In The Parallax View, philosopher Slavoj Žižec describes the artistic failure of Revenge of the Sith as follows: “Anakin should have become a monster out of his very excessive attachment to seeing Evil everywhere and fighting it” (Žižec 2009). Žižec’s critique misses the central problem of the entire epic: the hidden Lord of the Sith is not the Evil Emperor at all, nor is the central ethical failure the transformation of Anakin into Vader. The hidden Dark Lord is actually Yoda, who represents the Ego that only maintains an illusion of calm and equanimity by refusing to see its own dark shadow; the Republic is the outward manifestation of this false calm, and the Jedi are the soldiers this Ego uses to maintain its illusion, fighting back against the forces of repressed insight represented by Darth Sidious. At the end of The Phantom Menace, Yoda informs Samuel L. Jackson about the Sith: “Always two there are, no more, no less: a master and an apprentice.” The psychological reason is simple: the repressed insight that is too painful to face directly will always first manifest itself as some lesser insight, some lesser pain that both hides the real problem. Anakin should have been the bridge between the two – equanimity combined with insight – but Yoda is so attached to his social role as self-possessed defender of galactic order that Anakin transforms into the most powerful servant of the Emperor, the embodiment of Yoda’s repressed fear and hatred. The entire saga, meanwhile, should be understood as the spiritual storm through which Yoda is supposed to awaken to the fact that his virtuous Republic is already an Evil Empire, and the final scene of Return of the Jedi should be understood as a failure of insight, when passions of fear and anger succeed in stuffing the horrible truth back into the unconscious, the darkness from which new Sith apprentices will soon begin to emanate, disrupting the false equanimity of Luke, the new Sith/Jedi master.

14 comments:

  1. Hi Joe! It would have been great to see Mark Hamill touch the ground the way Keannu Reeves did after he defeated Mara, but equanimity in the face of one's own illusions is a different thing from equanimity in the face of *actual* lightning bolts. The Emperor had to either *actually* die or undergo a spiritual awakening of his own (perhaps inspired by Skywalker's example) but that seemed quite implausible given the Emperor's character. Your proposed alternative would have required a magical event: the lightning bolts no longer harming Luke. Star Wars wasn't up to that level of storytelling. That Vader could have a turnabout at all, and that Luke could find his convictions (even if they faltered as he neared death) was pretty good, I thought, for modern popular mythology.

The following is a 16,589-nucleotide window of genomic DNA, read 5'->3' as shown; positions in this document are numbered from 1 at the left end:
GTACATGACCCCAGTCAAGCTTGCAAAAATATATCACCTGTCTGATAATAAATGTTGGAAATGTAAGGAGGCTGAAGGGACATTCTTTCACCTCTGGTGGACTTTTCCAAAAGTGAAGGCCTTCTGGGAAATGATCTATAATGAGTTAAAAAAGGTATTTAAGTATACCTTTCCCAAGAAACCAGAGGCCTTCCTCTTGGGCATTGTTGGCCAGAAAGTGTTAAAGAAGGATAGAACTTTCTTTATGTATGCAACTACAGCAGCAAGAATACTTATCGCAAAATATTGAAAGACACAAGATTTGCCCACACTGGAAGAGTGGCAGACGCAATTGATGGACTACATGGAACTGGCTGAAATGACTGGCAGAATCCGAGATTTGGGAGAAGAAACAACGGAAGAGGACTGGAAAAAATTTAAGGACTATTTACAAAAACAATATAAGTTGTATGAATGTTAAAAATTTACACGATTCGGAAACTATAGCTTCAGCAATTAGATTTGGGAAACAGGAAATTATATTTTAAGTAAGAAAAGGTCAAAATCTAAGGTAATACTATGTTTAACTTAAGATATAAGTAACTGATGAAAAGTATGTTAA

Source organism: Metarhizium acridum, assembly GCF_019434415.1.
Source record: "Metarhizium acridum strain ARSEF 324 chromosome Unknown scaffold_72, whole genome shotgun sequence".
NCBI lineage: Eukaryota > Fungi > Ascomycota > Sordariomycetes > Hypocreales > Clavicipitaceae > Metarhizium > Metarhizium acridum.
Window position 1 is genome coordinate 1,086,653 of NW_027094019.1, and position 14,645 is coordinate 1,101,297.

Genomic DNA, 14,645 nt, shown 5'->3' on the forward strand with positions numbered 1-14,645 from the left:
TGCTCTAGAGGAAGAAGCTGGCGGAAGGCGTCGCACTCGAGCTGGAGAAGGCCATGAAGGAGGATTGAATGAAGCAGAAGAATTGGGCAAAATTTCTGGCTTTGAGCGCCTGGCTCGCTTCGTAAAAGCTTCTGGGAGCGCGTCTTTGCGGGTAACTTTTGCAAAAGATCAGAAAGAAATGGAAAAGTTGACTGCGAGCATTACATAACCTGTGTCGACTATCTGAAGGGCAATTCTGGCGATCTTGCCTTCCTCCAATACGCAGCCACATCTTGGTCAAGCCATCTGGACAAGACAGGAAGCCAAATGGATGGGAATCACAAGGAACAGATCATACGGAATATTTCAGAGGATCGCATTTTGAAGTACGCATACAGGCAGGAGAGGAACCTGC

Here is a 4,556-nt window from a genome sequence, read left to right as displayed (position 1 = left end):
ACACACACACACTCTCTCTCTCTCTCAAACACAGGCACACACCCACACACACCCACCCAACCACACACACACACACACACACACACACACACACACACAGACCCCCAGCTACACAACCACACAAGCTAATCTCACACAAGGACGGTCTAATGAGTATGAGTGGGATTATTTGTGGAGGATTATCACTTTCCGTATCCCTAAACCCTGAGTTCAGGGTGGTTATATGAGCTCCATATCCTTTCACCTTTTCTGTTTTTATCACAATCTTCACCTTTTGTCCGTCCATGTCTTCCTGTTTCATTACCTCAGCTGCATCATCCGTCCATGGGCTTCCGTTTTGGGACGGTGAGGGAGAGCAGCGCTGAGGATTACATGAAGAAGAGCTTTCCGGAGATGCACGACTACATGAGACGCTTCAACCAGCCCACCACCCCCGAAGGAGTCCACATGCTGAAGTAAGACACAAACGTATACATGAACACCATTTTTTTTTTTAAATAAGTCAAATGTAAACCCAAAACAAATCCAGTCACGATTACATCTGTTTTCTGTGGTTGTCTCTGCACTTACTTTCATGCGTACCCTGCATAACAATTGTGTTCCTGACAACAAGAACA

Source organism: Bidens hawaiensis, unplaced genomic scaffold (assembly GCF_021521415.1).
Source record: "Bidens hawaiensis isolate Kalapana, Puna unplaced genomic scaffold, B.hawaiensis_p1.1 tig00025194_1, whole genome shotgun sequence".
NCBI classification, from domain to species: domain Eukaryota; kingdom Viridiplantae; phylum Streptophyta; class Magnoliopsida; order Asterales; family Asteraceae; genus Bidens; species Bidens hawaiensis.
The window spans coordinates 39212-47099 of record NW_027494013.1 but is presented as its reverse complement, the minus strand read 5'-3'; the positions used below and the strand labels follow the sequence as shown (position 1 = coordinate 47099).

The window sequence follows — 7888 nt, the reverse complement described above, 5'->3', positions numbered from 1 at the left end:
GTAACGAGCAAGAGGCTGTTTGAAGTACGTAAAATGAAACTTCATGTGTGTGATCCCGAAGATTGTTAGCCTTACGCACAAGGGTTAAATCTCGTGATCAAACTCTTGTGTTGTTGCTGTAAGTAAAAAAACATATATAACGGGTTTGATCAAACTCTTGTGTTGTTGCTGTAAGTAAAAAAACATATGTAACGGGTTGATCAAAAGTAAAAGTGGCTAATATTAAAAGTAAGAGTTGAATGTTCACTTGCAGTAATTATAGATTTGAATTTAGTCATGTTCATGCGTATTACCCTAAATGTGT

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    1. I agree that my alternative conclusion makes no sense given the way the Emperor has been presented. This is my point: the ideas, first, that some entity is the source of all evil, and second, that this entity can and should be violently destroyed, are pernicious spiritual errors that are causing tremendous damage to ourselves and to our world. To put it politically, think of the beautiful dream that inspired/justified the invasion of Iraq: remove the evil dictator and the Iraqi people will immediately transform into wonderful, happy human beings. Think of anarchism, which puts "government" in the position of Evil Emperor and dreams the same beautiful dream. As to the difference between the lightening bolts of one's own illusions and the *actual* lightening bolts the Emperor shoots, I am afraid that I must make a counter-intuitive argument: it makes no difference whether the bolts are real or illusory. I cite Plato as authority: “no one who isn’t totally bereft of reason and courage is afraid to die; doing what’s unjust is what he’s afraid of" (Gorgias, 522e); the definition of injustice, meanwhile, is "the mastery of the soul by anger, fear, pleasure, pain, envy and desires, whether they lead to any actual damage or not" (Laws, 864a). It makes no difference whether the world he lives in is a dream or a reality - it would still be better for Luke to die than to be overcome, as he is, by fear and pain. Finally, my proposed alternative requires no magical event - the lightening bolts continue to harm Luke. His triumph becomes possible through his awareness of the law of impermanence, the fact that all sensations that come into existence will eventually come to an end, such that it it is foolish to react to them with either attachment or aversion. Ultimately, I am arguing that Yoda is also unaware of this, that Yoda is so attached to his dream of building a beautiful Republic that he constantly represses his own dark desires, and that these repressed desires eventually become so powerful that they overwhelm him, transforming his beautiful dream into a nightmare. The conclusion offered at the end of Return of the Jedi succeeds only in re-repressing these dark desires. The actual menace reverts into a phantom menace, and we are destined to experience the same tragic cycle again - only now it will be worse...